Please use this identifier to cite or link to this item: http://arks.princeton.edu/ark:/88435/dsp01ht24wj42v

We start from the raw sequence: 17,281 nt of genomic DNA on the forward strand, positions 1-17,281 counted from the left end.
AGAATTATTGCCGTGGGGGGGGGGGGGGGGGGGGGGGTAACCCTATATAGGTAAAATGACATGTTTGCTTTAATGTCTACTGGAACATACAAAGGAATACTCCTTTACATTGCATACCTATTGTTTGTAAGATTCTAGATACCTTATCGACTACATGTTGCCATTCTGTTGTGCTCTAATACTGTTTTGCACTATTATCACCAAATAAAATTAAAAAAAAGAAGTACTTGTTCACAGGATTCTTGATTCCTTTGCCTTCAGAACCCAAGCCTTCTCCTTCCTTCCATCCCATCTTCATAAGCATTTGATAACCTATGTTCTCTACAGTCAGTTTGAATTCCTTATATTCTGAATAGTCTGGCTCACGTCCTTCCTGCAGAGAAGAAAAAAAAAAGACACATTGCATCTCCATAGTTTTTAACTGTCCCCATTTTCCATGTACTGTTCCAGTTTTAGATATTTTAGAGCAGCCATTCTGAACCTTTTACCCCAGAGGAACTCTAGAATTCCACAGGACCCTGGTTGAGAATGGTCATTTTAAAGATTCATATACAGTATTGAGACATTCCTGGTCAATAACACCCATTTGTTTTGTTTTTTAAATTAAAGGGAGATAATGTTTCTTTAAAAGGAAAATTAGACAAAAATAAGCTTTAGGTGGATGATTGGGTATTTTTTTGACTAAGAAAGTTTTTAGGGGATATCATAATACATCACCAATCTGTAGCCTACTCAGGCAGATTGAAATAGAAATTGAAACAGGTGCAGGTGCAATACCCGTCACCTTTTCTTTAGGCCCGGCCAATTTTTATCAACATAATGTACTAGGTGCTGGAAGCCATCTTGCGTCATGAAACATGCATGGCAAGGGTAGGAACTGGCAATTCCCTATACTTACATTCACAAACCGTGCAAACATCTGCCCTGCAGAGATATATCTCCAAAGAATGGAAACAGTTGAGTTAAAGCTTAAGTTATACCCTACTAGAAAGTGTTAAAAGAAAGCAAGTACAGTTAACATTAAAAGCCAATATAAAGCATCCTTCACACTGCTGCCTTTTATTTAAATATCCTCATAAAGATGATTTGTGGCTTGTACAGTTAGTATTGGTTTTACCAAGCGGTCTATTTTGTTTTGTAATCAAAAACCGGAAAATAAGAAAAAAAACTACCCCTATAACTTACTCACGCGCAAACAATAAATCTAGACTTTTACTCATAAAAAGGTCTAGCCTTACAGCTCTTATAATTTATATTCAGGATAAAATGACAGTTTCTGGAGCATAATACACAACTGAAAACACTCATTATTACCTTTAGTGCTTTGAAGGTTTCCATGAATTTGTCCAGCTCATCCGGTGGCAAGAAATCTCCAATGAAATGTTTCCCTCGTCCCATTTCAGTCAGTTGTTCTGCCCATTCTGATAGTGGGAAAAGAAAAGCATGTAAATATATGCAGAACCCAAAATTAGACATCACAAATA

Title: The Case for Evaluating Training Programs with Randomized Trials Authors: Ashenfelter, Orley Issue Date: 1-Jan-1986 Citation: Economics of Education Review, Vol. 6, No. 4, 1987 Series/Report no.: Working Papers (Princeton University. Industrial Relations Section) ; 203 Abstract: This brief paper presents the reasons that I have come to conclude that the evaluation of the economic benefits of training programs will be greatly enhanced by the use of classical experimental methods. In particular, I am convinced that some of these training programs should be operated so that control and experimental groups are selected by ran- dom assignment (randomized trials). It follows that a simple comparison of earnings, employment, and other outcomes as between control and experimental groups subsequent to participation in the experimental program will provide a simple and credible estimate of program success (or failure). The principal reason why randomized trials should be used in this field is that too much of the non-experimental estimation of the effects of training programs seems dependent on elements of model specification that cannot be subjected to powerful statistical tests. Moreover, these specification tests are merely necessary and not sufficient for the acceptability of a particular non—experimental estimation method, as an extensive example due to LaLonde demonstrates. URI: http://arks.princeton.edu/ark:/88435/dsp01ht24wj42v Related resource: http://www.sciencedirect.com/science/journal/02727757 Appears in Collections: IRS Working Papers

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